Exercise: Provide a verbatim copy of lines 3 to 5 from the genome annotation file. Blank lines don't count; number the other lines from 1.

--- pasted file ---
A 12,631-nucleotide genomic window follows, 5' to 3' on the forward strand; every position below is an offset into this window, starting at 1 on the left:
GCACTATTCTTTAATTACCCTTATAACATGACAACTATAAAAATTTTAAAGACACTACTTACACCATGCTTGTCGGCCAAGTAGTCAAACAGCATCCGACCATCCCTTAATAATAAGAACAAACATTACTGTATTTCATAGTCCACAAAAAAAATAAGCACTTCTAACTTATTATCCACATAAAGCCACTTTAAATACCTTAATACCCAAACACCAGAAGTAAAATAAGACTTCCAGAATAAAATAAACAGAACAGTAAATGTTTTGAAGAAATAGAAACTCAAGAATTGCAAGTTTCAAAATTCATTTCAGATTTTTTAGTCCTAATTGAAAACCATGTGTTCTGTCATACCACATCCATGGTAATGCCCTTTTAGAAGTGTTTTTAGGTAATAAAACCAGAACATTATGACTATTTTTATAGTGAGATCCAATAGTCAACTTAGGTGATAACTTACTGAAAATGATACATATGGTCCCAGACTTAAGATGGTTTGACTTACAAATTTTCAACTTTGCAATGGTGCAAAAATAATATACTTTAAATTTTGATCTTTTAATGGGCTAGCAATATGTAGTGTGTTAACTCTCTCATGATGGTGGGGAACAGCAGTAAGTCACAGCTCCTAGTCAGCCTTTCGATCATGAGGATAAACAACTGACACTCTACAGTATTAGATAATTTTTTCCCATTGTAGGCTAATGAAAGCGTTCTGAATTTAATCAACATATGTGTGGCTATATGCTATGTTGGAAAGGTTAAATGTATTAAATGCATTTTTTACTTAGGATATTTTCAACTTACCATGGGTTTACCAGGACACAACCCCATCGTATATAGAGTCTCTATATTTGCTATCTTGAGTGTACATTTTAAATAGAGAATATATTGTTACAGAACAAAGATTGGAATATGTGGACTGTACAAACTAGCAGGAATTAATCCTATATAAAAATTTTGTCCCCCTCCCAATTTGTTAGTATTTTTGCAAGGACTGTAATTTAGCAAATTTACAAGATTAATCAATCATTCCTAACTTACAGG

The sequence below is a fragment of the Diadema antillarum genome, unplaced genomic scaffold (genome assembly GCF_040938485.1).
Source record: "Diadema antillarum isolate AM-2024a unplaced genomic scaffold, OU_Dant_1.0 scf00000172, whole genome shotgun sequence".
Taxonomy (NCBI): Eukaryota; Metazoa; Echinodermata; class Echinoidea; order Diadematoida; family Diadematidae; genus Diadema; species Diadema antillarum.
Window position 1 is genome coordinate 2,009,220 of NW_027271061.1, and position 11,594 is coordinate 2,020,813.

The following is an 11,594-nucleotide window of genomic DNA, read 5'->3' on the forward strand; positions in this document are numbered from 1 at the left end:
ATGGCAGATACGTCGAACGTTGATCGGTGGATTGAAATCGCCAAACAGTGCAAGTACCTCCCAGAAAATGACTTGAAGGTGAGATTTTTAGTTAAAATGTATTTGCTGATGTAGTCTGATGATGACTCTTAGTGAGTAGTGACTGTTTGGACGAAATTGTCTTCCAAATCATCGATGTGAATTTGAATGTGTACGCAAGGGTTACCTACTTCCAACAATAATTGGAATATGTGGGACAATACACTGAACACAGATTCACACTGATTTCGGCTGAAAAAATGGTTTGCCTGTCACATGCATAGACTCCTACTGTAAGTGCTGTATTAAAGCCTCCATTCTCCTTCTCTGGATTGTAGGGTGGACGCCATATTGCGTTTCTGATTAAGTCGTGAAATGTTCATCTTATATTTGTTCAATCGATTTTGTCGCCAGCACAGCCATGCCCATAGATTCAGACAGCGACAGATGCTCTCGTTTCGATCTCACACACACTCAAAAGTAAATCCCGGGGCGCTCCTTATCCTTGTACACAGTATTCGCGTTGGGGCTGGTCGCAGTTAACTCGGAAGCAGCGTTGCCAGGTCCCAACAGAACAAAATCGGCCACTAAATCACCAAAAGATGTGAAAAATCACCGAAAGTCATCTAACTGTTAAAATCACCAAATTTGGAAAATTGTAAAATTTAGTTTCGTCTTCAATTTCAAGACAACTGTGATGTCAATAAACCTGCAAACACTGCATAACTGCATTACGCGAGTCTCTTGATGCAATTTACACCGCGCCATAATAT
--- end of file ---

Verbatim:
The sequence below is a fragment of the Diadema antillarum genome, unplaced genomic scaffold (genome assembly GCF_040938485.1).
Source record: "Diadema antillarum isolate AM-2024a unplaced genomic scaffold, OU_Dant_1.0 scf00000172, whole genome shotgun sequence".
Taxonomy (NCBI): Eukaryota; Metazoa; Echinodermata; class Echinoidea; order Diadematoida; family Diadematidae; genus Diadema; species Diadema antillarum.